Thirty-seven people were taken to London hospitals during last year’s “fake homecoming” celebrations near Western University.
Cole Liley was among them. The 22-year-old arborist had climbed up to a second-floor balcony, and was on his way down when the wooden railing he was hanging onto broke. He fell on his head and neck, and suffered a brain injury, as well as multiple fractures to his back, skull, face, and hand.
“It took an hour for the ambulance to get to me, and an hour and a half for the ambulance just to get back to the hospital,” he said.
That’s just what he’s heard from friends and family, though. Cole was conscious, but says he doesn’t remember anything until four days later, when he woke up from a medically induced coma.
“He was basically just screaming for help,” remembers his sister, Madison. She was the first family member to get to him in hospital, and said she felt hopeless as her brother asked her over and over again for help, saying he didn’t feel good and wanted to go home.
“He doesn’t remember it obviously, because his brain was bleeding at the time.”
Candace and Jeff Liley, Cole’s parents, remember being ushered into a quiet room and being told that Cole was put on a ventilator and in a medically induced coma.
“A couple hours later, … the trauma doctor came out, and asked us who was able to make decisions if we had to make any decisions tonight about Cole’s life,” explained Candace, her voice trembling.
“Our hearts sunk,” she said.
It was a tough three days for the Liley family, before doctors said they were ready to see if Cole could breathe without the ventilator. He managed to breathe on his own, and was discharged from the hospital after a week.
“The recovery was a long time,” Cole said.
“When I came home, I had a lot of days where I had to lay in bed and not move, and I had to go back to the hospital because I was still hurting so bad.”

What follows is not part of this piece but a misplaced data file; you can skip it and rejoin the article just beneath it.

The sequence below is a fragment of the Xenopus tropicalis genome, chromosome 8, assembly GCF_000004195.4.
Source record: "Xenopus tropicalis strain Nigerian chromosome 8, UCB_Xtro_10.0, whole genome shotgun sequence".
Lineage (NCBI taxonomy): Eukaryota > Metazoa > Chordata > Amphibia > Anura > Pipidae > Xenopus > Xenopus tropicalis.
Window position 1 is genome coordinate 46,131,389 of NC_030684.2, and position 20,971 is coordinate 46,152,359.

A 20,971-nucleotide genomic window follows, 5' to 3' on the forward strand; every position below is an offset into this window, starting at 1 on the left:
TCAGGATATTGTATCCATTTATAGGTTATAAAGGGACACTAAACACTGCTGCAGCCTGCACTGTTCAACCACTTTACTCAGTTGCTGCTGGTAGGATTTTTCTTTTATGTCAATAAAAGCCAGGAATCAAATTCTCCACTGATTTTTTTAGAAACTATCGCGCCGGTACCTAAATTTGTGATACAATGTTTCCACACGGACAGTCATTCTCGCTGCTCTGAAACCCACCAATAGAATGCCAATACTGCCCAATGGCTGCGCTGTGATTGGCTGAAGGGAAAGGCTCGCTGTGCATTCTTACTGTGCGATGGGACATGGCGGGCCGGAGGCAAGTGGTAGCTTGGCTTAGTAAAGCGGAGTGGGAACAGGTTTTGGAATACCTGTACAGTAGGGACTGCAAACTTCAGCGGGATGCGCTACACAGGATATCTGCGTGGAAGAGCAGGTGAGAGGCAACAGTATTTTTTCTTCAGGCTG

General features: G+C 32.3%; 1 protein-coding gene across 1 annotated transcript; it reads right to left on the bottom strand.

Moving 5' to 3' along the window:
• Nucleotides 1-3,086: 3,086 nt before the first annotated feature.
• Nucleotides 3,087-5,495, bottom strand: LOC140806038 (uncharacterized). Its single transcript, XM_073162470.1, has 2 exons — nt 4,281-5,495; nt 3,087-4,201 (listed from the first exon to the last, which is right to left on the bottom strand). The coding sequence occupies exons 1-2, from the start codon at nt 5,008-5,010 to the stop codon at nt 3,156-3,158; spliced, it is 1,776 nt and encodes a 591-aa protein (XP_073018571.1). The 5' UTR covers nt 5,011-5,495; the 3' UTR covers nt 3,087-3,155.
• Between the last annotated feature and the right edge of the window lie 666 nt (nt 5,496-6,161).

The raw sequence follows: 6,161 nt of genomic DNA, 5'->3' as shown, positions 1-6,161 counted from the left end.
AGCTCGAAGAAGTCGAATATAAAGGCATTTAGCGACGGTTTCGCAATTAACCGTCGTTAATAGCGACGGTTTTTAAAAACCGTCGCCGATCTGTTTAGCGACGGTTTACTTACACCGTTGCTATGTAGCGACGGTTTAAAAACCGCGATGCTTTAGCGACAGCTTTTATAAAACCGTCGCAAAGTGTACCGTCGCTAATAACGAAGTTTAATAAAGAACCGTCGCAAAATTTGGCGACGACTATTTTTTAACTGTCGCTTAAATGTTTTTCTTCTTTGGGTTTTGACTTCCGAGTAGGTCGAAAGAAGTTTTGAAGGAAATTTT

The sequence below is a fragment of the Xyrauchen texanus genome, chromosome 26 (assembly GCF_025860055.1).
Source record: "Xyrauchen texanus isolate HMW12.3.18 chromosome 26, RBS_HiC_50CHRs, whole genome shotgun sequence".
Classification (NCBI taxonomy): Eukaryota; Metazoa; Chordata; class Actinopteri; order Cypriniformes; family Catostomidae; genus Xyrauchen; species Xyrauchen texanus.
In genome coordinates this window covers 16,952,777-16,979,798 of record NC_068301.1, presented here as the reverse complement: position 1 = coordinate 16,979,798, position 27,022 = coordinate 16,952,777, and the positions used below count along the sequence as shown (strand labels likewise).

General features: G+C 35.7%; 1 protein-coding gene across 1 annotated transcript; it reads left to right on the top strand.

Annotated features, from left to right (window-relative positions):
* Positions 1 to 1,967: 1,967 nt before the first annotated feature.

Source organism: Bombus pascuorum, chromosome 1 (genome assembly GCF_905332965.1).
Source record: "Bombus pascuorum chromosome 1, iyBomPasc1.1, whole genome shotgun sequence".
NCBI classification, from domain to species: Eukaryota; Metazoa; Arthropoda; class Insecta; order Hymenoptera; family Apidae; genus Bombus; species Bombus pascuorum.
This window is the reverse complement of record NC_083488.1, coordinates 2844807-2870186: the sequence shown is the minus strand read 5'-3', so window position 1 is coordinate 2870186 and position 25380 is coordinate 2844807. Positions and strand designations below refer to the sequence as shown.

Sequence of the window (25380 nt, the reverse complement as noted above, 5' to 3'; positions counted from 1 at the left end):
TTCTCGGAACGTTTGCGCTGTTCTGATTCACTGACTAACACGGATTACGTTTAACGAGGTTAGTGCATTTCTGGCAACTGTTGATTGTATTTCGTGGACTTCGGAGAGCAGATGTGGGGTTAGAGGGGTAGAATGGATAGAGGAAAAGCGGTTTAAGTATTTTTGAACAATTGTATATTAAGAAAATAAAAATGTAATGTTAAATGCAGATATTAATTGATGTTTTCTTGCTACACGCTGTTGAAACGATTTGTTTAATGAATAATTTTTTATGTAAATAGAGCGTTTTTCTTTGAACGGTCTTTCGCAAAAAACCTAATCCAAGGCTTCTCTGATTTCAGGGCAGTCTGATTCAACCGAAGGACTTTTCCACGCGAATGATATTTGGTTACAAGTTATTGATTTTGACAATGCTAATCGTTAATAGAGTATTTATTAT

Cole had a surgical procedure to prevent blood clots caused by heavy bruising on his body. He went back to the hospital three times, plus another visit to get a cast taken off.
He said it took two or three months before he felt “100 per cent.”
It’s been nearly a year since the incident. Cole is sharing his story now, in hopes of making others think twice about reckless decisions they might make while partying.
“My decision making has changed,” he said.
“People are going to go out and have fun, and drink and that, but also just something can happen, even when you’re not partying. It could happen in a split second. It could affect you, and your family and your friends.”
That’s a message that London Health Science Centre’s injury prevention specialist Jane Edwards can get behind.
“I think Cole is very lucky,” she explained.
“The way he fell, and his recovery — it’s very surprising to see somebody who falls that span, and landing on his head and back, and seeing him today walking and living his life, is a wonderful thing.”
As part of the LHSC’s trauma program, Edwards is all too familiar with most stories of traumatic injury, which usually include long hospital stays, multiple surgeries, and “missing huge chunks, months of your life.”
Summer is considered trauma season for hospitals and emergency health care workers, but Edwards says the season has been expanding.
“In the last number of years, September and October, September specifically, we have seen a rise in younger people coming in with severe and traumatic injuries. It’s still part of our trauma season.”
That’s why Edwards and the LHSC are reminding young people, especially those living on their own for the first time for post-secondary school, not to cross the “stupid line.”
“There are lots of things that can blur that line, and that’s what we want people to think about. Obviously, alcohol and drugs can affect our decision making, so having that plan in place prior to getting drunk is something I highly recommend,” Edwards said.
“Have fun, be safe, think, and take care of one another.”